“We propose that human relations capital is comprised of elements such as self-efficacy in relational domain, self-perception of relationship-building capacity, and empathy.”

The results of Lerner et al.’s (2005) positive youth development (PYD) study offer several relevant reasons for including self-efficacy in relational domain, self-perception of relationship-building capacity, and empathy to describe human relations capital. Specifically, four out of the Five Cs for PYD include: (a) competence, the positive self-perception of one’s actions socially, (b) confidence, one’s overall self-efficacy and positive self-belief, (c) connection, positive and bidirectional relational and institutional bonds, and (d) caring and compassion, being sympathetic and empathetic.

Including self-efficacy in relational domain, again, acknowledges the influence of self-efficacy (Bandura, 2006) and reflects Lapieerrea, Naidoob, and Bonaccioa’s (2012) analysis of (N=137) relational dyads in assessing the impact of leaders’ relational self-concept, which revealed that leaders who demonstrate a more relational self-concept are more likely to provide mentoring to their followers. Relative to self-perception of relationship-building capacity, Mack et al. (2011), similar to Popper (2011), explain that a person’s early development of relationships is foundational for positive and healthy leadership in the future. Mack and colleagues (2011) concluded from their research on successful executives that “successful leaders tend to have securely anchored relationships in both personal and professional interactions and are better characterized as being more self-reliant and interdependent than independent” (p. 140).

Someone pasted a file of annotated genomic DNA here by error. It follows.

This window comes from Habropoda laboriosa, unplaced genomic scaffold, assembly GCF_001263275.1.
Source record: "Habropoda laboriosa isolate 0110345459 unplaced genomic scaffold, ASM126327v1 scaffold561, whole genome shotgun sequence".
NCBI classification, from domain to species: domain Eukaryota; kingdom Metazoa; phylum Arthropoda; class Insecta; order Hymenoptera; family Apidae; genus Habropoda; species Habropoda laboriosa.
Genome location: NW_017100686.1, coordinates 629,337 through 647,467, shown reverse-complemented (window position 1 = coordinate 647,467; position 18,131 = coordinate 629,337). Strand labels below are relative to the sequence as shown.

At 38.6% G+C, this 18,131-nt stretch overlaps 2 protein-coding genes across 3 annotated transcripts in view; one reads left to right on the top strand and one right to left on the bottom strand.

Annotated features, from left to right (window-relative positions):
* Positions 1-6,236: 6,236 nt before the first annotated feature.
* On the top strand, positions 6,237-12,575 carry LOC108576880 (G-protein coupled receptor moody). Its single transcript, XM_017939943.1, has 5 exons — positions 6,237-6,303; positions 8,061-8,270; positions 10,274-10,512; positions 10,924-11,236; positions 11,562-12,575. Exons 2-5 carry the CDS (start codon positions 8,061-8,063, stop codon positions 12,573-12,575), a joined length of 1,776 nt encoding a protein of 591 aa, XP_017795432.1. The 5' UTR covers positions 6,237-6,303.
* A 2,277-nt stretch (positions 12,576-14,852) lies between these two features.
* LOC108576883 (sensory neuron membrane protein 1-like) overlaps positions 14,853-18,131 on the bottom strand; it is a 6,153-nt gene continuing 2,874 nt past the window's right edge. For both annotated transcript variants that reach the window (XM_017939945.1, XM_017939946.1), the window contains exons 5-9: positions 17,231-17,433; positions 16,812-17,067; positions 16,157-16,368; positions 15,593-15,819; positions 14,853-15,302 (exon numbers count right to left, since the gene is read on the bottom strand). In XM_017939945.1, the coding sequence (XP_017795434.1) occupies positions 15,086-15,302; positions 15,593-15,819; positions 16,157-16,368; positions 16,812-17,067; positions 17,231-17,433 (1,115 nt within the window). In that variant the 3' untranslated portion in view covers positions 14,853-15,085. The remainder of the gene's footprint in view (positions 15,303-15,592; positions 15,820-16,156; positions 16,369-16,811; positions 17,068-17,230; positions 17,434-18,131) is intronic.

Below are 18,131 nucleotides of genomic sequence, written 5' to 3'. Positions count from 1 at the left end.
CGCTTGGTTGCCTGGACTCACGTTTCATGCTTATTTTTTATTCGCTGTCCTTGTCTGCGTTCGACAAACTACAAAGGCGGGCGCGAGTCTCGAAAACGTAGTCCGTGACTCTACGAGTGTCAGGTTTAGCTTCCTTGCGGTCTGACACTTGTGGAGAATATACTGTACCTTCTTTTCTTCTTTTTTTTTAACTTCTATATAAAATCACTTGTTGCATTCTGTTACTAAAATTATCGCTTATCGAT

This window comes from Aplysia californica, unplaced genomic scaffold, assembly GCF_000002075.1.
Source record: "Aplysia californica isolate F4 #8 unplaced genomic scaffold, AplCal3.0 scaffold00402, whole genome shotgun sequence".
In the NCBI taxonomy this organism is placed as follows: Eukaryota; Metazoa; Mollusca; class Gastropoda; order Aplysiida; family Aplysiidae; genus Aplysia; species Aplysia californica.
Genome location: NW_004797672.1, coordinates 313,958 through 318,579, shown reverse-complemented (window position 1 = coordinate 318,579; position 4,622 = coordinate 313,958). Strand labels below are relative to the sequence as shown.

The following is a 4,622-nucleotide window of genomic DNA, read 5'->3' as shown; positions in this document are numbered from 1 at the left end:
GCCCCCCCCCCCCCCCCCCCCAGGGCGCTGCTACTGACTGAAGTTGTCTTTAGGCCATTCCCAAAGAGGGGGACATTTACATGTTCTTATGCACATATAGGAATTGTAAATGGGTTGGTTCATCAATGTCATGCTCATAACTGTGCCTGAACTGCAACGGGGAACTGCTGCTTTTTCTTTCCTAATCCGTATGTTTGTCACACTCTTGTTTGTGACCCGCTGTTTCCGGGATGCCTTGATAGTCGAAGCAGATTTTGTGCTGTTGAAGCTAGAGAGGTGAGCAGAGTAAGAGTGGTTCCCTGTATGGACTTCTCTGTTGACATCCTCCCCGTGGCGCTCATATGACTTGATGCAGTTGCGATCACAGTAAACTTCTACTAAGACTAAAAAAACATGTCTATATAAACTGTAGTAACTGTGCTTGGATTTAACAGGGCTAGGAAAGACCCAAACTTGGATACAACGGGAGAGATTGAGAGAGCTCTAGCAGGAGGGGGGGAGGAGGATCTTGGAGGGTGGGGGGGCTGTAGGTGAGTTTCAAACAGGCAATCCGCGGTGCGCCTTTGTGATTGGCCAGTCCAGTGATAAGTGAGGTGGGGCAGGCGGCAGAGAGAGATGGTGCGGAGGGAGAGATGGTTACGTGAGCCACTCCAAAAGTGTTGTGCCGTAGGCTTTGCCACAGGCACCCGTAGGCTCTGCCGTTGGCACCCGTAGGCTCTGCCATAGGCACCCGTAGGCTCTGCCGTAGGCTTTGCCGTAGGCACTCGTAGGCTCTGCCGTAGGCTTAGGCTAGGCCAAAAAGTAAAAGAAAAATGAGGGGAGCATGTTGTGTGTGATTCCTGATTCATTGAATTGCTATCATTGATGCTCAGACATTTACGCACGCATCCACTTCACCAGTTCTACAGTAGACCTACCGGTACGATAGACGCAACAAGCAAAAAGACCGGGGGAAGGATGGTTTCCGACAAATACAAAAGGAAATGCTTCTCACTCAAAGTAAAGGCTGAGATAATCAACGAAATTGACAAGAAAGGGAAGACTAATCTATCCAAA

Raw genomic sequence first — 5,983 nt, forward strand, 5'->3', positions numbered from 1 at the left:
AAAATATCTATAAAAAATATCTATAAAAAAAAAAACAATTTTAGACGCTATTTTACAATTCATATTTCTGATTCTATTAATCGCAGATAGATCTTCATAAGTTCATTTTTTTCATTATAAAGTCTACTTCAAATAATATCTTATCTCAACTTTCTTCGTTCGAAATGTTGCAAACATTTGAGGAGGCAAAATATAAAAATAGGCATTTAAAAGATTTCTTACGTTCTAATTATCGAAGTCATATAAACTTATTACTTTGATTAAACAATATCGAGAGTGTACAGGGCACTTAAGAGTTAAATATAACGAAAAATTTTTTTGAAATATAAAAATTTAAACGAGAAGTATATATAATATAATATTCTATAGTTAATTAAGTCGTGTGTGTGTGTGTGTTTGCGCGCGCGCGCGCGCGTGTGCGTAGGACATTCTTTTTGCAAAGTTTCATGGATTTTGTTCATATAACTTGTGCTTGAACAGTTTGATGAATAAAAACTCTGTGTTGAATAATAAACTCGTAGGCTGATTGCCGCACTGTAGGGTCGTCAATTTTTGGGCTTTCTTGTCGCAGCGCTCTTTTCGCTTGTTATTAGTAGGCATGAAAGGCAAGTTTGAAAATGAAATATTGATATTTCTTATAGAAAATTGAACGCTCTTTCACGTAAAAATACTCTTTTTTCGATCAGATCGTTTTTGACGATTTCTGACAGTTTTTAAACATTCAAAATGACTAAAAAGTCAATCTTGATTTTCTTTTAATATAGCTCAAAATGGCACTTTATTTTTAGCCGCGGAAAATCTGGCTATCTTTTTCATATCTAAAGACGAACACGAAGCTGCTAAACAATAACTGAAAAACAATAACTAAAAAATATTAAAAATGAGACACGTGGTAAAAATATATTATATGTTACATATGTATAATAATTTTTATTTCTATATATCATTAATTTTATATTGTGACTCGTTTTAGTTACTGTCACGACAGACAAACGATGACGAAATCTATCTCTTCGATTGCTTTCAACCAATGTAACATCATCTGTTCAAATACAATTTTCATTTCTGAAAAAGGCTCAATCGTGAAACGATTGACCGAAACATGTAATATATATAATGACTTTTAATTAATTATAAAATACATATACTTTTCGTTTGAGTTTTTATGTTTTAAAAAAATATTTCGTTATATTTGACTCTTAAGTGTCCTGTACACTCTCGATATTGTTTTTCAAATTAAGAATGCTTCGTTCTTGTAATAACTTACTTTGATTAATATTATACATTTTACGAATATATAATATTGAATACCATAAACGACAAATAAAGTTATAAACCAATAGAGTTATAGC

Additionally, Rosenblum and Lewis’s (2008) argue that adolescents who demonstrate empathy are better able to expect and react to others’ emotional changes, appearances, and experiences. Kellett, Humphrey, and Sleeth (2006) assessed perceived emotional abilities related to leadership skills utilizing small group peer reports among (N=231) students. Results revealed that the emergence of relations leaders are linked to emotional abilities. Kellett et al. explain, “because perceptions of relations leadership require feelings of being understood and valued, it is important for a leader to accurately detect emotions and to experience and express empathy” (p. 157).

 

Conclusion

Recognizing the societal need for developing youth leaders given the impending sizeable leadership transfer and the critical importance of intentional early leadership development (Murphy, 2011; Reichard & Paik, 2011), this conceptual paper serves to answer Murphy’s (2011) call for the development of youth leadership research by building a theory (and ultimately, a measure) around positive youth leadership identity. Positive youth leadership identity—the explicit theory of oneself as a positive leader—and its four factors of motivation to lead, positive task affect in groups, social influence capital, and human relations capital provides further conceptualization around self-management in youth leaders and provides the necessary theoretical underpinnings for future psychometric assessment.

 

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Copyright © 2017 Lindsay J. Hastings & L.J. McElravy all rights reserved.